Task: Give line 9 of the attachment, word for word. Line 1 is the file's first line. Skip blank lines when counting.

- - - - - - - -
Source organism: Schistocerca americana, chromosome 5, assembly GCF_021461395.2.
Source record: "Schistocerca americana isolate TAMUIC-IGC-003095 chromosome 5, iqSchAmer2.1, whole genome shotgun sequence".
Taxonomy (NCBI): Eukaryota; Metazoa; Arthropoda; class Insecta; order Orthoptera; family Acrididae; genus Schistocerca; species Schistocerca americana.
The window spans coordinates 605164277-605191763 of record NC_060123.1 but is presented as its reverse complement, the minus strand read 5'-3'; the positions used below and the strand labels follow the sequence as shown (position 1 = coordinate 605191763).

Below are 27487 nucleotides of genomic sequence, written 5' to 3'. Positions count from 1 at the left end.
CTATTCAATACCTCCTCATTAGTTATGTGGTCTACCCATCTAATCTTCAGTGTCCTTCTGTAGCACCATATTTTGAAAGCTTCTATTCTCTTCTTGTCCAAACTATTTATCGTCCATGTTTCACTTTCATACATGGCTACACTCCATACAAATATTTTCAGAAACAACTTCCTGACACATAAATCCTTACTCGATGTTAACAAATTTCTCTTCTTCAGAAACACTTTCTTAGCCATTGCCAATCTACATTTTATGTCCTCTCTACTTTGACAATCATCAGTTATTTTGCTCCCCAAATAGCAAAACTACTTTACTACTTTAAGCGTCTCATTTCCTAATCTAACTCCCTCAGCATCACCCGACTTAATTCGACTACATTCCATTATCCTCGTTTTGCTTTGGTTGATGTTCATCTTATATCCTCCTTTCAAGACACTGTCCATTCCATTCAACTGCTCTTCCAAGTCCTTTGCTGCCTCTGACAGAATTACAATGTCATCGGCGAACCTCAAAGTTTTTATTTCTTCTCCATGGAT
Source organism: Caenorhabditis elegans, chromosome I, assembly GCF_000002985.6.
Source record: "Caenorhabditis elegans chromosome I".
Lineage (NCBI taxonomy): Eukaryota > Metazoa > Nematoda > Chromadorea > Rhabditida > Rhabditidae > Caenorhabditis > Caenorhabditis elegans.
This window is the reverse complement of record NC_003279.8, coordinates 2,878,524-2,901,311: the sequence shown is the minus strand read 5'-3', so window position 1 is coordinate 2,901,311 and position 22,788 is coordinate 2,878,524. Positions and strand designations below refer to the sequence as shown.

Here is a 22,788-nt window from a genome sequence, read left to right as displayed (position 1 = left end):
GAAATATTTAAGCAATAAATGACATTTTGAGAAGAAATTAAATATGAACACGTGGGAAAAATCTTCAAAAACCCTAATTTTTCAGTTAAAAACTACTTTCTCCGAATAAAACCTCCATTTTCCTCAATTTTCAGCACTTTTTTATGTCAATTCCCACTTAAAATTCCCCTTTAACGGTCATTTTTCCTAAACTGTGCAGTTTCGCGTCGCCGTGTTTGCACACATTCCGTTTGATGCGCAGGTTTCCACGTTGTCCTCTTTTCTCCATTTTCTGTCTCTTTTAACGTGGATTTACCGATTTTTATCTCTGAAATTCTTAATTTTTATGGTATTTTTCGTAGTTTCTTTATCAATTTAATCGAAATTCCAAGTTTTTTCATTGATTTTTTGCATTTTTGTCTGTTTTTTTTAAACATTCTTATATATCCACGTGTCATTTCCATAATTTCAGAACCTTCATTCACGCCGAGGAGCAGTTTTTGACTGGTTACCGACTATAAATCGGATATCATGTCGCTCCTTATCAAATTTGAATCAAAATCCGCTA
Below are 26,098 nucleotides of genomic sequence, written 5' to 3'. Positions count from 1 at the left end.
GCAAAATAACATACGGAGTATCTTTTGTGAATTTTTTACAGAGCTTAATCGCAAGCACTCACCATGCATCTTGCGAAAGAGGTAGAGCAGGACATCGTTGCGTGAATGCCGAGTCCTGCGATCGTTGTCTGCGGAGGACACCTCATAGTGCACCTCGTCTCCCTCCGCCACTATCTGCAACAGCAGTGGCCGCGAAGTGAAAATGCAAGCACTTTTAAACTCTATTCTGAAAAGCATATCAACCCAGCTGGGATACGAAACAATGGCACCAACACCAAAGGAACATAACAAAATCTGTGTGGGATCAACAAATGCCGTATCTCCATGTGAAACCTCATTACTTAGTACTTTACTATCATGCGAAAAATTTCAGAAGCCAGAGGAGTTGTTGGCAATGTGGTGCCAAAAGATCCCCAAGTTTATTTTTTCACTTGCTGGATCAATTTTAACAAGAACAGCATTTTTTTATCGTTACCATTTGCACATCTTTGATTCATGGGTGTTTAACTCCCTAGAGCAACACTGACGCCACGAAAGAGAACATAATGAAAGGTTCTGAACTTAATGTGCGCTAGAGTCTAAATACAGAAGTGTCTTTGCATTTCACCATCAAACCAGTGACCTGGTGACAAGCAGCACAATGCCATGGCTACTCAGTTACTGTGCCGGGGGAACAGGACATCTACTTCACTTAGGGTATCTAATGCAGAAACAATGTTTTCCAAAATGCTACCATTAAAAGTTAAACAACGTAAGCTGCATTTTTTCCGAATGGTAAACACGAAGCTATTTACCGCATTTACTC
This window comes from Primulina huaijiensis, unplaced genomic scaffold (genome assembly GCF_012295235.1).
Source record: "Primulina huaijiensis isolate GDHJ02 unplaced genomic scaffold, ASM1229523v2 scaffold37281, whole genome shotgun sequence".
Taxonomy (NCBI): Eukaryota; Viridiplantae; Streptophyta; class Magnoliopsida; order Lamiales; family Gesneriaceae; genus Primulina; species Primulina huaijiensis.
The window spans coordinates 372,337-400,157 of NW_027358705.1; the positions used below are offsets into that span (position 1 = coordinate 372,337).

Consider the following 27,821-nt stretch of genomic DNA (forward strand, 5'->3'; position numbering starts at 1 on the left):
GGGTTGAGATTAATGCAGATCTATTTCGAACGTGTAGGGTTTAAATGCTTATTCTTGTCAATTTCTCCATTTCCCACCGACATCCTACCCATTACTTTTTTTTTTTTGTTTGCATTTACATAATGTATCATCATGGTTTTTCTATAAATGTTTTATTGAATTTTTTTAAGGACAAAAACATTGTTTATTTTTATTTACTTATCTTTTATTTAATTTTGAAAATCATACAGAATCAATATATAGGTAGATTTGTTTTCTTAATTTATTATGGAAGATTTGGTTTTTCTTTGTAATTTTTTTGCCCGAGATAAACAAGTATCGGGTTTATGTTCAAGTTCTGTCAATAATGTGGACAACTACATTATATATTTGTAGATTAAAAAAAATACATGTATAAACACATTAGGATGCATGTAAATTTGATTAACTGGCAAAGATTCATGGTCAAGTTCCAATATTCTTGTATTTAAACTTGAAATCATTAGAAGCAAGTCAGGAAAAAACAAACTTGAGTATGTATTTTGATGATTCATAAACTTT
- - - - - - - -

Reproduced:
Lineage (NCBI taxonomy): Eukaryota > Metazoa > Nematoda > Chromadorea > Rhabditida > Rhabditidae > Caenorhabditis > Caenorhabditis elegans.